Confidentiality and neutrality of review processes and discussions
Fair behaviour is the basis for the legitimacy of any judgement-forming process. Researchers who evaluate submitted manuscripts, funding proposals or personal qualifications are obliged to maintain strict confidentiality with regard to this process. They disclose all facts that could give rise to the appearance of a conflict of interest. The duty of confidentiality and disclosure of facts that could give rise to the appearance of a conflict of interest also applies to members of research advisory and decision-making bodies.
The confidentiality of third-party material to which a reviewer or committee member gains access precludes sharing the material with third parties or making personal use of it. Researchers immediately disclose to the responsible body any potential or apparent conflicts of interest, bias or favouritism relating to the research project being reviewed or the person or matter being discussed.
Avoidance of (implicit) bias in assessment and decision-making processes
In decision-making processes, it is important to recognise and avoid both conscious and unconscious bias. Bias reflects prejudices and stereotypes that are automatically built into every individual’s thinking to varying degrees and is advantageous when it is necessary to arrive at a judgement swiftly and automatically. As research shows, however, it can distort the process of forming a judgement both positively and negatively and therefore also result in discrimination, e.g. with regard to gender, origin, disability or chronic illness. As such, research and science are not free of implicit and explicit prejudice either – for example in the context of reviews.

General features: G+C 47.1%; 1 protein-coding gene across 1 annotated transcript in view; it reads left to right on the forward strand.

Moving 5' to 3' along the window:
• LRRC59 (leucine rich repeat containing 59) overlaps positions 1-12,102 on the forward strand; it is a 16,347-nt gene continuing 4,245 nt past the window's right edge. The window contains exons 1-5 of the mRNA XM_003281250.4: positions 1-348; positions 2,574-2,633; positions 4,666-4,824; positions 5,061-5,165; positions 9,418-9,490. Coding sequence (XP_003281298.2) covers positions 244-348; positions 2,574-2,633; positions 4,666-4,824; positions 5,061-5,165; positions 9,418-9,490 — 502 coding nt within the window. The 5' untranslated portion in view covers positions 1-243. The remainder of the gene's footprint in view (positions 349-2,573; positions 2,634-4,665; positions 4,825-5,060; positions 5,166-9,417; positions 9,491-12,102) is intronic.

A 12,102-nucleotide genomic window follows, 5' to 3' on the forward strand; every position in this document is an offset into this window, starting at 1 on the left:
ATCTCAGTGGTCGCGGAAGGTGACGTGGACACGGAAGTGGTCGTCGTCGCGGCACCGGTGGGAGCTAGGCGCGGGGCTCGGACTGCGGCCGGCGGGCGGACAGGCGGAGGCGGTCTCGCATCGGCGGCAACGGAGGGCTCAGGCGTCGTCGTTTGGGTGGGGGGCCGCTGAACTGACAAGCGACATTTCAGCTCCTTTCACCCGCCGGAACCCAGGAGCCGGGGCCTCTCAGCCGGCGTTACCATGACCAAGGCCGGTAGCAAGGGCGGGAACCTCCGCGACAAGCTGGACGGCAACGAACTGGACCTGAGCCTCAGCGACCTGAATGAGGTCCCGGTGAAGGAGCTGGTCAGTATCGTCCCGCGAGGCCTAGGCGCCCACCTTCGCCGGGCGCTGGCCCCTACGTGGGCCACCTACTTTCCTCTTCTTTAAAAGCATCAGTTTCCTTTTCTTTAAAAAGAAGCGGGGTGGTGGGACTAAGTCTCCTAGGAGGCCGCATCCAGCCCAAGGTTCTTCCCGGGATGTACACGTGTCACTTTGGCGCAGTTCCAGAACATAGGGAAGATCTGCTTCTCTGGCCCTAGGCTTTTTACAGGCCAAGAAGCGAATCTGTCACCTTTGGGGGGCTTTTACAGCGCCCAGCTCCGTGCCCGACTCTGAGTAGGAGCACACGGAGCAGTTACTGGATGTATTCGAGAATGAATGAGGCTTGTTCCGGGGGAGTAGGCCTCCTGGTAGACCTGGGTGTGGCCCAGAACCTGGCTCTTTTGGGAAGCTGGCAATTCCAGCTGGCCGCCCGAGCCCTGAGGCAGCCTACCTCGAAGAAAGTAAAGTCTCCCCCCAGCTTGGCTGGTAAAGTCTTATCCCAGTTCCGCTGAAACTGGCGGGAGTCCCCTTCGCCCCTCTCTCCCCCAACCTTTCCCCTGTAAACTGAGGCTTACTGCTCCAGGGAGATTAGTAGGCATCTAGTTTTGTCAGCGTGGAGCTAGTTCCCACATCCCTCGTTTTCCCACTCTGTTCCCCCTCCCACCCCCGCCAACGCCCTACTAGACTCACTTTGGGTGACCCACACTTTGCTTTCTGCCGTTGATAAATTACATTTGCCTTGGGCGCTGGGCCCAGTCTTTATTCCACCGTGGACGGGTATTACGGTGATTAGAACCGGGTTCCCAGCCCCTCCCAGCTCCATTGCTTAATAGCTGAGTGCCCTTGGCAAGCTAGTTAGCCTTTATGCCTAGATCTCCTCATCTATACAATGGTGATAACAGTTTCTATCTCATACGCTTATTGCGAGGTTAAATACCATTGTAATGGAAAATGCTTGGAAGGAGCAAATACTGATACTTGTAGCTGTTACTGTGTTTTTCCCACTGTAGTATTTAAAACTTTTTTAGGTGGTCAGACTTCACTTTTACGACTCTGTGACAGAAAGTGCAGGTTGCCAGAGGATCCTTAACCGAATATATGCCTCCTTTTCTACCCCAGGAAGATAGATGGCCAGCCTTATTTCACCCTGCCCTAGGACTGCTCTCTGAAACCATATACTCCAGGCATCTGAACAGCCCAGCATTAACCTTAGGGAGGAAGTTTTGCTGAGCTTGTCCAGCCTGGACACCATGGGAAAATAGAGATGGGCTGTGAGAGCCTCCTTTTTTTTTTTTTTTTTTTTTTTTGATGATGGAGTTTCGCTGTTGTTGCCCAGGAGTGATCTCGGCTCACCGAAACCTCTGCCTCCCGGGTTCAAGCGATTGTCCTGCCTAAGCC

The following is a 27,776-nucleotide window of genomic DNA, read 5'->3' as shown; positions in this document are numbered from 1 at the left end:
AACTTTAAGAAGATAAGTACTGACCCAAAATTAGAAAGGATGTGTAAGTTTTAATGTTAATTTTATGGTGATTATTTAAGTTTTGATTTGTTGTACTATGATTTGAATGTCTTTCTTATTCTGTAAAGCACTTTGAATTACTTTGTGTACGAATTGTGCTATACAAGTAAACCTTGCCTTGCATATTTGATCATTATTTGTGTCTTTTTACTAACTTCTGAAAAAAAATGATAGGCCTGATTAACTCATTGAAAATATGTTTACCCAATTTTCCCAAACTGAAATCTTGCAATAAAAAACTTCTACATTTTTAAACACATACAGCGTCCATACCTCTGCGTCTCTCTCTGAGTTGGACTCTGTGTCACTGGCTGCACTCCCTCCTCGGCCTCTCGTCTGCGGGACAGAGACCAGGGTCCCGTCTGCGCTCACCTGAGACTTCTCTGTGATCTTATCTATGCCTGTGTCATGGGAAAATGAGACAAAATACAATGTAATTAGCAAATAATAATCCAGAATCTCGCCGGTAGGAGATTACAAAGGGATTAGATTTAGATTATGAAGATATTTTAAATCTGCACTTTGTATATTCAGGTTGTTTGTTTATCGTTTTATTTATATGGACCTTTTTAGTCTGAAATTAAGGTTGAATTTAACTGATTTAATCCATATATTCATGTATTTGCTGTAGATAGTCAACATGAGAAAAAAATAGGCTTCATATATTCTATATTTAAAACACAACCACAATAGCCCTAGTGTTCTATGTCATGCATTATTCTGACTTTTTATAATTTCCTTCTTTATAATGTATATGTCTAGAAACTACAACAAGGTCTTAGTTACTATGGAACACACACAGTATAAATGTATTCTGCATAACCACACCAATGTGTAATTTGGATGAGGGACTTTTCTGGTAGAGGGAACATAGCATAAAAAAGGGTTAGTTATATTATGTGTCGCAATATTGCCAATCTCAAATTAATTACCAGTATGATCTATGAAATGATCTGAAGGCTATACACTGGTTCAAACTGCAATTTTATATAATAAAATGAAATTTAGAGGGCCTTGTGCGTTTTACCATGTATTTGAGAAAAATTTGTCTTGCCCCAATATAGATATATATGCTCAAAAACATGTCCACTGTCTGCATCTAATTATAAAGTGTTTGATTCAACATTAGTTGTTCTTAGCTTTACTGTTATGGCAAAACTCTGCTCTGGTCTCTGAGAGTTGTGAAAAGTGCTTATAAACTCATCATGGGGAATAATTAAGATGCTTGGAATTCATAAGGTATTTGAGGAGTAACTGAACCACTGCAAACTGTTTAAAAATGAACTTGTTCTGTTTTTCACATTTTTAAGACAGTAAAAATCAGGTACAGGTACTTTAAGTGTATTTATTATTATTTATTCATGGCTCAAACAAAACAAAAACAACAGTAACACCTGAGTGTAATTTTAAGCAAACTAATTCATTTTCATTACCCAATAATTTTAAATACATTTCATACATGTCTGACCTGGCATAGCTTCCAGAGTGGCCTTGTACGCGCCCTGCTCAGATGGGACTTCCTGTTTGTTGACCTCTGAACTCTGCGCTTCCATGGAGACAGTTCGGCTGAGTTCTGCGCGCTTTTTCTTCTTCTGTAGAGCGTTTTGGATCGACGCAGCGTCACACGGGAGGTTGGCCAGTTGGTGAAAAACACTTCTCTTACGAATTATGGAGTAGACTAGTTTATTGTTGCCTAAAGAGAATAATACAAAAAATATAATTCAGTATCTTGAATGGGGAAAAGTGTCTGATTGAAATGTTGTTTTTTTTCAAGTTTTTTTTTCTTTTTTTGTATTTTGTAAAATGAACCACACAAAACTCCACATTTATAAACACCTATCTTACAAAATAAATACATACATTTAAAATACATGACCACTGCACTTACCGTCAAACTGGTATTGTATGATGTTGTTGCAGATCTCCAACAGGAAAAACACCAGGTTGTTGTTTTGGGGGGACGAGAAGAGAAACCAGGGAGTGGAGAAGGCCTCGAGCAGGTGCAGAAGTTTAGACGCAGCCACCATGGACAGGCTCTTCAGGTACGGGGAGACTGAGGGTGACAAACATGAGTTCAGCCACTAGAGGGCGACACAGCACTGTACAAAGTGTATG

An example of a so-called “status bias” or a “halo effect” is shown in a study by Huber et al.* The authors found that the reputation of researchers can influence assessment in the peer review process. They submitted an article to a behavioural economics journal that had been co-authored by a renowned Nobel Prize winner in economics and a lesser-known researcher. The reviewers’ assessment varied depending on the information on the authors that was submitted along with the article: the identical manuscript received 77% approval when the Nobel Prize winner in economics was named as the author, 35% approval when the lesser-known author was named, and 52% approval when no name was given.
In another study, Murray et al.** found in the case of a call for full submissions of articles for publication in a biology journal that manuscripts by male authors were given preference over those by female authors. This difference was further exacerbated in the case of an all-male review panel.
In order to counteract distortions of judgement caused by non-scientific factors, it is important to be aware of these processes, to critically examine one’s own actions on an ongoing basis, and to allow sufficient time for selection and decision-making processes. The Implicit Association Test (IAT, see link below) can provide some indications as to one’s own prejudices. However, it should be noted that the IAT is not a diagnostic tool and is itself the subject of a scientific debate about its significance.
For further information, studies and recommendations, see the DFG’s website (see link below).
The comment belongs to the following categories:
GL3 (General) , GL4 (General) , GL5 (General) , GL16 (General)
En. Stand:19.06.2023 19.06.2023 | Version 2
Version 2 from 19.06.2023 :
Text has been reworked
Version 1 from 03.12.2020 :
"Implicit bias in assessment and decision-making processes"